patient's immune system. The most controversial typology is reproductive cloning.
AdamandE~
Adam in Hebrew:
~CJD,
(Agam.,) means "dust; man; mankind"; in Arabic: bp, (Adam) also means man. In the
Sibylline Oracles, the name Adam is explained as a notaricon composed of the initials of the four directions; anatole
(east), dusis (west), arktos (north), and mesembria (south)." The Jews had their own acrostic interpretation of the name
Adam. In the 2nd century, Rabbi Yohanan used the Greek technique of notarichon to explain the name
lfJD
as the
initials of the words afer, dam, and marah, being dust, blood, and g21V
According to the Torah (Genesis 2:7), Adam is said to have been formed by God from "dust from the earth"; in
the Talmud of the first centuries of the Christian era he is, more specifically, described as having initially been a gglem
kneaded from mud. In the Torah, God is described, at Genesis
1
:26, as breathing the breath of life into the nostrils of
242
Ott.hPmrO.
the first man, and this is usually interpreted in Judeo-Christian circles as having brought life immediately to the
6m
man. The Torah then describes that God caused a deep sleep to fall upon Adam, wben He removed part of his body,
usually interpreted as a rib (though a more literal translation is non-specific, n:faring to "side") from which he formed
Eve (Genesis 2:21).
Eve (Hebrew:
I)lil,
Hawwa, "living one"; Arabic: ~c, l:Iaww~ are characters from me book of
Gmesis..
where they figure as the first man and woman created by~. We find "Eve" as the name of the first woman at the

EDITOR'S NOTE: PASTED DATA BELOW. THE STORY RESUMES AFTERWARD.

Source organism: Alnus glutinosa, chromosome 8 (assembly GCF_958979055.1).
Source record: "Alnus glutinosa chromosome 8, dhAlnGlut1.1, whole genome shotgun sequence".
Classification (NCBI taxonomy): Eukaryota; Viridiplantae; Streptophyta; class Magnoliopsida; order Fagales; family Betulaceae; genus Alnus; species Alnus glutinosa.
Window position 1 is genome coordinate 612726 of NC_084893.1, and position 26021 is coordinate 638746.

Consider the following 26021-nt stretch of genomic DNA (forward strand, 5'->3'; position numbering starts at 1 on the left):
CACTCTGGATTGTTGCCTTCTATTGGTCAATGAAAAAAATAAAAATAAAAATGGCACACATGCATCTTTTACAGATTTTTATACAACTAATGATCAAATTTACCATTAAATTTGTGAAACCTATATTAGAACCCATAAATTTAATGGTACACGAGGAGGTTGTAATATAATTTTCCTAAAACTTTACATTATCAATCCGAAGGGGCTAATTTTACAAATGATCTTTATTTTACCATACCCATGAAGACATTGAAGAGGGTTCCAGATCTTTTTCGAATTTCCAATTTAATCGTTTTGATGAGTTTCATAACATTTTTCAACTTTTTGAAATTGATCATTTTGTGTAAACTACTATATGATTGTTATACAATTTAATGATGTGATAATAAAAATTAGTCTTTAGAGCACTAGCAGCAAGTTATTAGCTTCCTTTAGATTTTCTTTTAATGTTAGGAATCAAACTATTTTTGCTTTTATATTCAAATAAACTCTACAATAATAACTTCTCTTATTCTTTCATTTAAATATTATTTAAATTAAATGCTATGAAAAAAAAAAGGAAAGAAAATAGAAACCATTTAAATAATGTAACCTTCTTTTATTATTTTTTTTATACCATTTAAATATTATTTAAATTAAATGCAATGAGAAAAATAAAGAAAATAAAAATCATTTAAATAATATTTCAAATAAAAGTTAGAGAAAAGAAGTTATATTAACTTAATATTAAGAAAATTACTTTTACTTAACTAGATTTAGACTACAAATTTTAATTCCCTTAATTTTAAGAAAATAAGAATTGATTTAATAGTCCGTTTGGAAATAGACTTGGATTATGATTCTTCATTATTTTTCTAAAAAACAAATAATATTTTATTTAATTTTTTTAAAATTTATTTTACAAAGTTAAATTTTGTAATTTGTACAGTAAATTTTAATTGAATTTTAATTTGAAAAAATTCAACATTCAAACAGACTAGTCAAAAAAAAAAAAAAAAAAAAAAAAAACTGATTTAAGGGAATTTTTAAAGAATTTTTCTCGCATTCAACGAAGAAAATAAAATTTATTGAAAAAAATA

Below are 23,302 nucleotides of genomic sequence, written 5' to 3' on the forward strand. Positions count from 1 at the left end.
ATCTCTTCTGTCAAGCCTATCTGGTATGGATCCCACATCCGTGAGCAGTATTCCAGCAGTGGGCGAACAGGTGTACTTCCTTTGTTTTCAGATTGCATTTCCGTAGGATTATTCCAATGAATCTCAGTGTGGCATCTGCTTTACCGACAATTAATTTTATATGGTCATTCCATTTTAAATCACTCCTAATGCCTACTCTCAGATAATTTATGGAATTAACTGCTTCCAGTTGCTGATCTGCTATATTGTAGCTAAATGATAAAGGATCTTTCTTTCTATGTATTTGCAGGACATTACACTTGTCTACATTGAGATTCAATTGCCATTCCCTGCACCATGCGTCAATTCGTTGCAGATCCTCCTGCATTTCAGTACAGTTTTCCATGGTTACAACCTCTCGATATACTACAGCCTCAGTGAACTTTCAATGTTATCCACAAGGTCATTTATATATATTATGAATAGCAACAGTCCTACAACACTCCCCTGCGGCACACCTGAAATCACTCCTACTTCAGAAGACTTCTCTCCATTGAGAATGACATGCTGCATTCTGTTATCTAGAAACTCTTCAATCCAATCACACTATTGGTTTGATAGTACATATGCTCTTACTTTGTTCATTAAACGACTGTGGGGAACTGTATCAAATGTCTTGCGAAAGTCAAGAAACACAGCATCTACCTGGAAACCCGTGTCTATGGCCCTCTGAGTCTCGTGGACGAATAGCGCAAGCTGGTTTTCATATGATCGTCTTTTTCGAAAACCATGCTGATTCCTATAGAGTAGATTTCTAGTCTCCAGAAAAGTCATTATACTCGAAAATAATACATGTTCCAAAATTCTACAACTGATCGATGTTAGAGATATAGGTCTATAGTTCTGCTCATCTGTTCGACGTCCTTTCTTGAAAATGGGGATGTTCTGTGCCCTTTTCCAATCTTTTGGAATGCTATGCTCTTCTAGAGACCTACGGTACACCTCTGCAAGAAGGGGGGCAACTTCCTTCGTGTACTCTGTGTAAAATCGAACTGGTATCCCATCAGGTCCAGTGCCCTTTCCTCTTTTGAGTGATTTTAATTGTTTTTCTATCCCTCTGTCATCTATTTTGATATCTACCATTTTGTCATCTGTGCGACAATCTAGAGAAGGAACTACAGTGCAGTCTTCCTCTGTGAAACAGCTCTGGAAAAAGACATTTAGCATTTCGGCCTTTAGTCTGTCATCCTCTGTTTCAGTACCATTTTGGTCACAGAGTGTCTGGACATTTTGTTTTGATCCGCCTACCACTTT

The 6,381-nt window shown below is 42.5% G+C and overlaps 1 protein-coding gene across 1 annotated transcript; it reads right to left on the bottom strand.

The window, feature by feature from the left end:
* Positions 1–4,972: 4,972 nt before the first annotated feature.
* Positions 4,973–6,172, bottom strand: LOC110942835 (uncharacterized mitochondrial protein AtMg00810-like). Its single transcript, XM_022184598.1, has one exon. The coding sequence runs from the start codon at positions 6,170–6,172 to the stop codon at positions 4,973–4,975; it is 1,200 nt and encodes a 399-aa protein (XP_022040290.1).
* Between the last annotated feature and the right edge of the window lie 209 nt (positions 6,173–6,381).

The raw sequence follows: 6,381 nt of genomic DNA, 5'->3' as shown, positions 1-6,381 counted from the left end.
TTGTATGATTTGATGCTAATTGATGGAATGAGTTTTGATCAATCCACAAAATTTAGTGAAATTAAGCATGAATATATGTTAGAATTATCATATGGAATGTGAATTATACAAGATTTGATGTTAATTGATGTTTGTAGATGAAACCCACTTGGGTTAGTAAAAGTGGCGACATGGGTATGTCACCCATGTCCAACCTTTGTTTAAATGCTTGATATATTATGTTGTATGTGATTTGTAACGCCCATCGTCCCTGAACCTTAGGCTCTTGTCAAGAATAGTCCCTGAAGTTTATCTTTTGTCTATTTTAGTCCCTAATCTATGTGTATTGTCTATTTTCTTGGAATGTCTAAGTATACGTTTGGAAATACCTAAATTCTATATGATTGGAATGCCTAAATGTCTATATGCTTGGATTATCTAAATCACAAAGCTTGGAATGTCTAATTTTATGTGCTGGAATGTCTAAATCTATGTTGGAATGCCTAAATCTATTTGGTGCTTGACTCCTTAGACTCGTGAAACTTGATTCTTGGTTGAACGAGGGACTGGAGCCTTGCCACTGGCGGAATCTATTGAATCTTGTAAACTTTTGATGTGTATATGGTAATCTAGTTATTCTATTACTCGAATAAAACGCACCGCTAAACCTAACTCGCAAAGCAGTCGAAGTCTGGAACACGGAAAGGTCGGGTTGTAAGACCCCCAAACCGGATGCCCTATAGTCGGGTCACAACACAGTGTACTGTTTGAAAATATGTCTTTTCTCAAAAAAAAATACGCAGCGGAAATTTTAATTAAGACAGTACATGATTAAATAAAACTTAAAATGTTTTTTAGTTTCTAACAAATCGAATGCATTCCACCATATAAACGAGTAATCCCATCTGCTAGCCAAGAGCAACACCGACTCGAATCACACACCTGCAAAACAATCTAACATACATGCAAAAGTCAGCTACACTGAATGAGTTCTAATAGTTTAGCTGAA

beginning of Chapter 4 of the Book of Genesis. Though the Qur'an does not give her name, she is known in Islamic
tradition by the Arabic name Hawwa", The Bible describes the creation of Eve in these
terms;
The Lord God said: 'It is not good that Man should be alone; I will make him a help meet' ...the Lord
God caused a deep sleep to fall upon Adam and He took one of his ribs...and made He a woman ...and
brought her unto the man ...and ...Adam said, " She shall be called woman ( G e n e s i s 2 : 1 8 , 2 1 - 3 ) .
The Qur'an confirms that Hawwa (Eve) was indeed created out of Adam but is silent on the spcrific process of her
creation (An-Nisaa' 4:1).
Biblico-Qur' anic
By Biblico-Qur'anic we mean that our discussion will be centered on the Bible and the Qur'an.
Was Adam and Eve cloned or created by God?
Nowhere in the Bible or the Qur'an is it recorded that man was created in two phases. It isjust a wrong interpretarion
of the texts of Genesis. If at all the texts of Genesis meant that then
why
is that idea not mentioned by the Bible writers?
Even in ancient times, the presence of two distinct accounts was noted, and regarded with some curiosity. 1he first
account says "male and female God created them," whicbhas been assumed by critical scholars to imply simultaneous
creation, whereas the second account states that God created Eve from Adam's rib because Adam was lonely. Thus to